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SciFinder is available only to current UTK faculty, staff, and students. It is not available to alumni or guest users of the Libraries.
Tips for Searching by Research Topic
- Use natural language. SciFinder uses prepositions (such as of, in, for, with, etc.) to parse your search phrase into concepts.
Example: synthesis of ketones with palladium
- Avoid long, complex phrases. Keep your query to 2-4 concepts. It is better to retrieve a large set of results first, then use the Analyze or Refine options to narrow the results.
- Although SciFinder automatically looks for synonyms, it sometimes misses useful terms. Include synonyms in your query by enclosing them in parentheses
Example: effects of dehp in infants (children, fetus)
- Avoid using complex chemical names in research topic searches. Search by structure drawing under Explore > Substances.
Substance Searching Tips
- Substance Identifier works best with CAS Registry Numbers and simple chemical names. For more complex names, consider searching by Chemical Structure.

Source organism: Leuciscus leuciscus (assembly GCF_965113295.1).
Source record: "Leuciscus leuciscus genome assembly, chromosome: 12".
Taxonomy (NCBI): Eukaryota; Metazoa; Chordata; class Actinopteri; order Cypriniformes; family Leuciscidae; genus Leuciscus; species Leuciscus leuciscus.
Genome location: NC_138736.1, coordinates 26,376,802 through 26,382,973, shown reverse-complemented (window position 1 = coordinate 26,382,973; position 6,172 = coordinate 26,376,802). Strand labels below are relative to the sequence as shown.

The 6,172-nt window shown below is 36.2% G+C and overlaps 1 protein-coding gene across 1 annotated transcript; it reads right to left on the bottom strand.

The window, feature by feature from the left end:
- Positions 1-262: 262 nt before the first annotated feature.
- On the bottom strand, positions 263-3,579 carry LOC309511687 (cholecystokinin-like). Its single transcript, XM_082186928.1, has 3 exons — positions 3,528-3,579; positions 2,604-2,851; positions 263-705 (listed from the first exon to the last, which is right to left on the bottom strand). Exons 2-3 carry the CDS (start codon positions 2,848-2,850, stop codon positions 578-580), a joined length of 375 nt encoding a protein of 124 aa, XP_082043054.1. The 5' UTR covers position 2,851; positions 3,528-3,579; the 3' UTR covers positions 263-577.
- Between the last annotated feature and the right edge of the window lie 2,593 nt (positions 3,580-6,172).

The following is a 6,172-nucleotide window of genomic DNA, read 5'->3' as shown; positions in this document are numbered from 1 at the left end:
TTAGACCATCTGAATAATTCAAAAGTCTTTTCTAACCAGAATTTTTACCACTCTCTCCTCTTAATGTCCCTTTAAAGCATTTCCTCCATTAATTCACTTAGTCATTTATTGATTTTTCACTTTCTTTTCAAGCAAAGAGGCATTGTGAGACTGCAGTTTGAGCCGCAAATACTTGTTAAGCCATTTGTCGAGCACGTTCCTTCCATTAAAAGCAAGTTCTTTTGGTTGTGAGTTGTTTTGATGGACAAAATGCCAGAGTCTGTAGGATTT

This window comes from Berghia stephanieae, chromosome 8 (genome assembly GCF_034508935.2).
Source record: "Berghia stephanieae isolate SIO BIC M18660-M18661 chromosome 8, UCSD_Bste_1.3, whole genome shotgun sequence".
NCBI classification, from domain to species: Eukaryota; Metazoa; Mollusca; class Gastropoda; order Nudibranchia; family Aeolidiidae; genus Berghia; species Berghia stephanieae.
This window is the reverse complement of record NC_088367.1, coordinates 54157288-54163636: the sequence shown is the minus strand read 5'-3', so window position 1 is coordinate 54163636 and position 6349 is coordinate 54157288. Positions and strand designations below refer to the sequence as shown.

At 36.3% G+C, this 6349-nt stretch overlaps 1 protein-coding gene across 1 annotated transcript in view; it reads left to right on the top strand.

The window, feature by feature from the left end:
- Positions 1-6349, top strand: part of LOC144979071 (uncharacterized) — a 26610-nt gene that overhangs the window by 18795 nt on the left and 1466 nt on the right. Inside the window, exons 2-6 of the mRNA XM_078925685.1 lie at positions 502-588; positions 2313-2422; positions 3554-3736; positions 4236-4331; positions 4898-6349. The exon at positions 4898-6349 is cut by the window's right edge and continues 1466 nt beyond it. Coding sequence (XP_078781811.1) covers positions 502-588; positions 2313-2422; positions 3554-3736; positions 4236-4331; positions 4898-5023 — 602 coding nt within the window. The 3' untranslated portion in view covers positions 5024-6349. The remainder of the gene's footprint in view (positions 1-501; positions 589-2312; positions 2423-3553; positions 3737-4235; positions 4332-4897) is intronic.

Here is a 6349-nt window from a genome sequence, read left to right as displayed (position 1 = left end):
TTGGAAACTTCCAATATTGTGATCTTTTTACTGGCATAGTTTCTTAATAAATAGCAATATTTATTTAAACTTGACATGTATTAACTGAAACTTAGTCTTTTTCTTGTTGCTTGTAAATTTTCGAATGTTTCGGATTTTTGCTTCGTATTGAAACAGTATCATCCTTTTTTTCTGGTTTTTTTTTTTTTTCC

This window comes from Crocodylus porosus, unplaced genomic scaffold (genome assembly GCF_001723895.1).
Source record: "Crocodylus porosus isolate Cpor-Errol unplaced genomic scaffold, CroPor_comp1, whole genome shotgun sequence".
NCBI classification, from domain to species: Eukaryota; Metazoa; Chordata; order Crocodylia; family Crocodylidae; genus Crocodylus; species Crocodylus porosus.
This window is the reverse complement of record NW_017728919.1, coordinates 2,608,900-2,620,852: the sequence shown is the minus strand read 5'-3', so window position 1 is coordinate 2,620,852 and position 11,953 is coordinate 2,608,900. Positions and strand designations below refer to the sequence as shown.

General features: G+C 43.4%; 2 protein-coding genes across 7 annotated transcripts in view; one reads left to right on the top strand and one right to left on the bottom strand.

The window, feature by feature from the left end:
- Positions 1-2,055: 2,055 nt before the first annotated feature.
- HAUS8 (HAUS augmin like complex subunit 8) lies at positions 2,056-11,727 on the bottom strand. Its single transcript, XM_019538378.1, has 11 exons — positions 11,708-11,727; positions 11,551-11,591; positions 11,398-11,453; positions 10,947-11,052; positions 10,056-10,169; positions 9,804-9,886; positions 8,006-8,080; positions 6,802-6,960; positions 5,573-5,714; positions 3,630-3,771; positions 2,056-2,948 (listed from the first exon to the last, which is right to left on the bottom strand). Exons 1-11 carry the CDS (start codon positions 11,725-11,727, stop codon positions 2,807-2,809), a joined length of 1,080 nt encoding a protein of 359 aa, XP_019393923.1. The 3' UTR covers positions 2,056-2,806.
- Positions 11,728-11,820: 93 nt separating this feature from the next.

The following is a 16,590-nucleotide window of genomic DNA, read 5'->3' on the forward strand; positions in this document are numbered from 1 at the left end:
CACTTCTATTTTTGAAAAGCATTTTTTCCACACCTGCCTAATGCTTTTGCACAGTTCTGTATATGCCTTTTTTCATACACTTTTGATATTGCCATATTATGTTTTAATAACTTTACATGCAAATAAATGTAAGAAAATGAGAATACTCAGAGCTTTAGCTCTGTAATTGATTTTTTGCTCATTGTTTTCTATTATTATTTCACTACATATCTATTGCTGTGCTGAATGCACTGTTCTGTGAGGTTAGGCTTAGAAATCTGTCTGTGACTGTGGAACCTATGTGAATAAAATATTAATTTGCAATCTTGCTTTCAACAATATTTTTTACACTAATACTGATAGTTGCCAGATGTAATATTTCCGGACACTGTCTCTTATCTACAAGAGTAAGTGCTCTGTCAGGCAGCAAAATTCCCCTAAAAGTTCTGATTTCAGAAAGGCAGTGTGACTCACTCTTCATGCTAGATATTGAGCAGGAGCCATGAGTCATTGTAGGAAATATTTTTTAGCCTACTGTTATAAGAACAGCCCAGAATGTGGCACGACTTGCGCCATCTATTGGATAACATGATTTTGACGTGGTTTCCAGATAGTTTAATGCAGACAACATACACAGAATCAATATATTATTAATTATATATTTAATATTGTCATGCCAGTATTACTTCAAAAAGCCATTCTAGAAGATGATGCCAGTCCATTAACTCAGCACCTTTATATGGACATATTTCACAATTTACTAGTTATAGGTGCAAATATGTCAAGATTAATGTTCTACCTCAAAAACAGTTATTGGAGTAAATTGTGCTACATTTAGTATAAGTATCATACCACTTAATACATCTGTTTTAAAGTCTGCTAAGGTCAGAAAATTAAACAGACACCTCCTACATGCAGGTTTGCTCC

- To locate well-known substances in a large list of results, try sorting by Number of References.
- An easy way to draw complex structures is to import structures using CAS Registry Numbers, SMILES, or InChI. Look for in the drawing editor.
- Take a look at the online Help file within SciFinder, the CAS Training pages, or the University of Texas Libraries' Frequently Asked Questions page for more information.
Searching for Reactions
- Narrow results by using tools to lock structures, map atoms, limit solvents, etc.
- Be sure to search both SciFinder and Reaxys, which has better coverage before 1984.
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